Ever since in school I was always passionate about history and World War 2 was one of the many events which fascinated me and I can say that Iāve read pretty much everything I could lay my hands on about the subject.
With Auschwitz being about 35 miles west from Krakow I couldnāt miss the opportunity to visit the infamous concentration camp.
There are many things to be said about this place, a place where one of the biggest atrocities in the modern history took place, where around 1,1 million people found their death.
execution wall in the courtyard between the Block 10 and Block 11
Nobel Peace Prize laureate Ellie Wiesel, who was born Sighetu Marmatiei (the place where I was born), was detained here in 1944. Anne Frank had a briefly stay here as well before being moved to Bergen-Belsen camp where she died in 1945.
When I entered the main gate with slogan āArbeit mach freiā (Work makes you free) I inevitably remembered a great book Iāve read, which impressed me very much, called Anus Mundi or Five years in Auschwitz written by a polish man named Wieslaw Kielar, one of the very few survivors that managed to stay alive throughout the whole five years while the death camp existed, from 1940 until 1945. In his book he basically describes every aspect about the camp, the atrocities, doctor Mengelesā experiments, the executions, the gas chambers, crematoriums, personal dramas, escaping attempts, the whole structure of the camp, the āCanadaā sector where all the prisonersā goods were sorted, Block 11 known as the ādeath blockā, etc.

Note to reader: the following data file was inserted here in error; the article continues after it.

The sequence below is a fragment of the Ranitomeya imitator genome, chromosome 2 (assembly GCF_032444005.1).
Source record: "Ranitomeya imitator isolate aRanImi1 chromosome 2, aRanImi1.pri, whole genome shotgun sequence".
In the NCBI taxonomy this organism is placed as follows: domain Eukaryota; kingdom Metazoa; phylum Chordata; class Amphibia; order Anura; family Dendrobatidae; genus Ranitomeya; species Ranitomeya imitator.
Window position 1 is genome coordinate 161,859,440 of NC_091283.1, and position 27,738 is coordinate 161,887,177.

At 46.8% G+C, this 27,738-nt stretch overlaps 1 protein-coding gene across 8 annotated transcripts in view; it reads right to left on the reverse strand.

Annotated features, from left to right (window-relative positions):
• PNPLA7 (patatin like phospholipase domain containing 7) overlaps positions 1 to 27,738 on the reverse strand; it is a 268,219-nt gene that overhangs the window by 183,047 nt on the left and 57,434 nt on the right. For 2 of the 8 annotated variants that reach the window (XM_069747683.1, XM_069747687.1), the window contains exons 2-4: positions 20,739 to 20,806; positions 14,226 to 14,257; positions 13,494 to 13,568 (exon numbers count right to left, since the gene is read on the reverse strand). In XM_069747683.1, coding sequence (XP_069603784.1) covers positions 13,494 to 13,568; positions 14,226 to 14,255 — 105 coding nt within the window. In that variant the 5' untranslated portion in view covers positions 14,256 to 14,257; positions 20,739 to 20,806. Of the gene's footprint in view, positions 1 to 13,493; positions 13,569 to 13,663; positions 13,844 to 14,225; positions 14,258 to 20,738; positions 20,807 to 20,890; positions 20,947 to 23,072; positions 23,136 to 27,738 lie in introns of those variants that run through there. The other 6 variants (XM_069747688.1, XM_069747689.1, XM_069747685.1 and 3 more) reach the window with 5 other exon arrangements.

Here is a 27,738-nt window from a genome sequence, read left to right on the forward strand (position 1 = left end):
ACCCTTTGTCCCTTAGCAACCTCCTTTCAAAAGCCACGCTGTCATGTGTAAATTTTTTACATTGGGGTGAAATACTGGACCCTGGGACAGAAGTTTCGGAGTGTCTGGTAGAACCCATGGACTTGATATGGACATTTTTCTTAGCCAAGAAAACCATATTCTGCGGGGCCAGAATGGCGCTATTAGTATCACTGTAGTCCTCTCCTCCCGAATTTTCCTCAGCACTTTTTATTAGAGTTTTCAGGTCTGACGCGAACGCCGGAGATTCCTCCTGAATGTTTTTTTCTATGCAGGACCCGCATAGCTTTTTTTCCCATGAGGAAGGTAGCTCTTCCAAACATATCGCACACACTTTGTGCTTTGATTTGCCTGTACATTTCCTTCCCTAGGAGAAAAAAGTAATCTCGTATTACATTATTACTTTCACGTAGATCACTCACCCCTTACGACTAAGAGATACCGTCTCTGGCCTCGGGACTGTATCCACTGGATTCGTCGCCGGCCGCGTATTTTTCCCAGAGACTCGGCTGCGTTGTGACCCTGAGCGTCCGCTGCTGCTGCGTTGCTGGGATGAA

So with this in my mind it was a very emotional experience for me to actually see the places Iāve read about and known about and when I arrived in the courtyard between the Block 10 and Block 11, where the executions took place I was quite overwhelmed.
Recommendation: While visiting the camp it is advised not to be loud or take pictures while smiling, a solemn etiquette is recommended as this is a mourning place and there are still relatives of the victims coming to commemorate them.
While in Warsaw I met this English lady and she told a strange thing about Auschwitz, a legend maybe, but she said that I should try and notice if this is true coz she surely experienced it.
There is a saying that the birds donāt sing at Auschwitz. The whole camp itās surrounded by trees and even inside the camp there are some. Outside I could clearly see and hear the birds singing. Strange thing was that while inside the camp it was complete silence, no sign of birds and no tweets, just complete silence. I even glared up at the trees inside the camp and tried to spot some but couldnāt find any. Iām not superstitious at all and always try to find a logical explanation but this was just strange. I went as far as thinkinā that maybe the trees inside the camp are a different type of the ones outside and that the birds wonāt nest in the ones inside, but all the trees seemed the same. If youāre ever at Auschwitz try and notice this aspect too. For me it just gave me more goosebumpsā¦
the birds dont sing at Auschwitz
Tip on visiting Auschwitz: In Krakow youāll find a lot of offers for daytrips to Auschwitz. They will charge you around 1000 Zlots, about 25 Euros and will include the camp visit and the transport.
The thing is there is no entrance fee at Auschwitz and if you just go at the bus station and buy the ticket your self it will cost you about 20 Zlots, which is less than 5 Euros. There are daily buses and mini buses going everyday between Krakow and Auschwitz. When at the camp you can pay for a guide if you want to get a better understanding of the place or just visit around.
After the day trip I arrived back in Krakow on a rainy chilli night. āTwas the first day in October and the summer days seemed to be over.